Okay, it’s that time of year when curling up with a good movie and a fire in the woodstove sounds infinitely preferable to piling on your coat, snow boots, hat, mittens and muffler. Here are five movies that will help you wile away the hours and maybe make you feel like getting out your pencil and notebook:
- Bright Star: romantic, beautiful, and hopelessly sad tale about John Keats and Fanny Brawne.
- Miss Potter: seriously, if you haven’t seen this, go rent it and get back to me. You wouldn’t think that a movie about Beatrix Potter could be so compelling and charming.
- Finding Forrester: a movie about the power of good writing to lift us out of dismal circumstances. This movie is a real winner.
- The Hours: not as good as the novel but still disturbing and gratifying. Plus if you’re a Virginia Woolf fan, you just have to revel in the fact that this film got made in the first place.
- Howl: I was actually surprised at how much I liked this film. I had thought it would be hipster twaddle and I was actually won over by the both the style of film-making and James Franco’s portrayal of Allen Ginsberg.
Some extras just in case you need a few more: Dead Poet’s Society (come on, how could I leave it out?), Il Postino, Possession, Sylvia, The World According to Garp (a classic), and Misery (not for the faint of heart). Why are there so many movies about cops and Wall Street dudes and so few about writers? Please feel free to add movies that I missed in the comments.
And for those of you who think I’ve forgotten today’s draft, here are your two lines:
After I pass the fifth shattered rabbit
on the roadside and think of my mother
By next Wednesday, Halloween will have come and gone. Always one of my favorite holidays, it conjures up newly frosty nights filled with the scrape of bare tree branches, swirling leaves, and a newly graveyard grey landscape. In college, I used to love to wander the local graveyard which was filled with very old gravestones, ornately carved and bearing melancholy sentiments. The long twilight of this time of year reminds us that it’s time to gather for stories and poetry to bind us all together. So, here you go. Five scary poems for your Halloween or Samhain pleasure.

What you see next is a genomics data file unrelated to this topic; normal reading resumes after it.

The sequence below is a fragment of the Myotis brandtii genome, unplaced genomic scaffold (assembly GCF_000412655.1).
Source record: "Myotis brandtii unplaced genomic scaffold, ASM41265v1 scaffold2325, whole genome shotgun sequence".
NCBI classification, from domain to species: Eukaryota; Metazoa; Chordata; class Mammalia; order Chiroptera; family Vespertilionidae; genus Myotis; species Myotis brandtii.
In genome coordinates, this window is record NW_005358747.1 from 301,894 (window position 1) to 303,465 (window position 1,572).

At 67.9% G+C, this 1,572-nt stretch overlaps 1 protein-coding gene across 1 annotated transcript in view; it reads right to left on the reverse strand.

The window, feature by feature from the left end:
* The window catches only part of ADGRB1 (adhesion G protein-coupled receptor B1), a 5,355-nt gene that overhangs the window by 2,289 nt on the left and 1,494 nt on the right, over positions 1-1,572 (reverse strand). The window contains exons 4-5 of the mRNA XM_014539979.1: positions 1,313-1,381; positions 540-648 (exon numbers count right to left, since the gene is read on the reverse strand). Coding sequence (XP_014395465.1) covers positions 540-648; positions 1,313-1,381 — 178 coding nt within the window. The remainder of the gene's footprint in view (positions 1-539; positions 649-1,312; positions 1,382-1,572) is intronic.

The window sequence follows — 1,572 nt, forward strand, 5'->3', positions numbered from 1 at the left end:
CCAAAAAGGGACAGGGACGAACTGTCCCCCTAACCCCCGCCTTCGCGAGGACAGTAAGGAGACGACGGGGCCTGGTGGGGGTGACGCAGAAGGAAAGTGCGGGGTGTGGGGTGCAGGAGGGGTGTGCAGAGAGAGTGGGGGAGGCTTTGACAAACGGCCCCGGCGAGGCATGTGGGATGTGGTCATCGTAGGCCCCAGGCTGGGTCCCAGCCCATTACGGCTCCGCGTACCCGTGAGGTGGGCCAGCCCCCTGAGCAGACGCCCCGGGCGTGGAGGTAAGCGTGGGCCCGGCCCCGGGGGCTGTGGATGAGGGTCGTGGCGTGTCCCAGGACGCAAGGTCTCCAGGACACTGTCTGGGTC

- The Raven by Edgar Allen Poe – this one is kind of a “gimme.” Sure the content is pretty spooky, the depressed narrator, the creepy giant bird, but it’s really the incantatory quality of the rhythm and rhyme scheme that fuels this romp through the macabre.
- Empire of Dreams by Charles Simic. It’s the combination of the nameless black dog and the fact that the speaker carries a mask with him of which he is terrified that makes this plainspoken poem so odd.
- The Emperor of Ice Cream by Wallace Stevens. It’s the frighteningly cold feet that protrude from the sheet that get me every time. Or perhaps it’s the sly way that Stevens asserts that death awaits all of us with a reference to ice cream which really gives me the chills.
- Patsy Sees a Ghost by Lola Haskins. Haskins simple language and everyday details make this encounter with the ghost of drowned girl a truly haunting experience.
- All Hallows by Louise Gluck.
Even now this landscape is assembling.
The hills darken. The oxen
sleep in their blue yoke,
the fields having been
picked clean, the sheaves
bound evenly and piled at the roadside
among cinquefoil, as the toothed moon rises:
This is the barrenness
of harvest or pestilence.
And the wife leaning out the window
with her hand extended, as in payment,
and the seeds
distinct, gold, calling
Come here, little one
And the soul creeps out of the tree.
This morning I found butterfly on the outside stairs – a slow, cold butterfly with a very damaged wing. I coaxed it onto a leaf and brought it indoors where, as it warmed up, it became quite agitated trying to fly. In the end, I put it back outside, in the sun on its leaf, hoping it would find its original way, instead of the way I was trying to force upon it.
There is nothing in a caterpillar that tells you it’s going to be a butterfly.
Richard Buckminster Fuller
It is necessary to write, if the days are not to slip emptily by. How else, indeed, to clap the net over the butterfly of the moment? For the moment passes, it is forgotten; the mood is gone; life itself is gone. That is where the writer scores over his fellows: he catches the changes of his mind on the hop.
The butterfly counts not months but moments, and has time enough.
And the case of butterflies so rich it looks
As if all summer settled there and died.
Philip Larkin, “Autumn”
(And before any lepidopterists come unglued, that is not the butterfly that I saw this morning but the closest I could find.)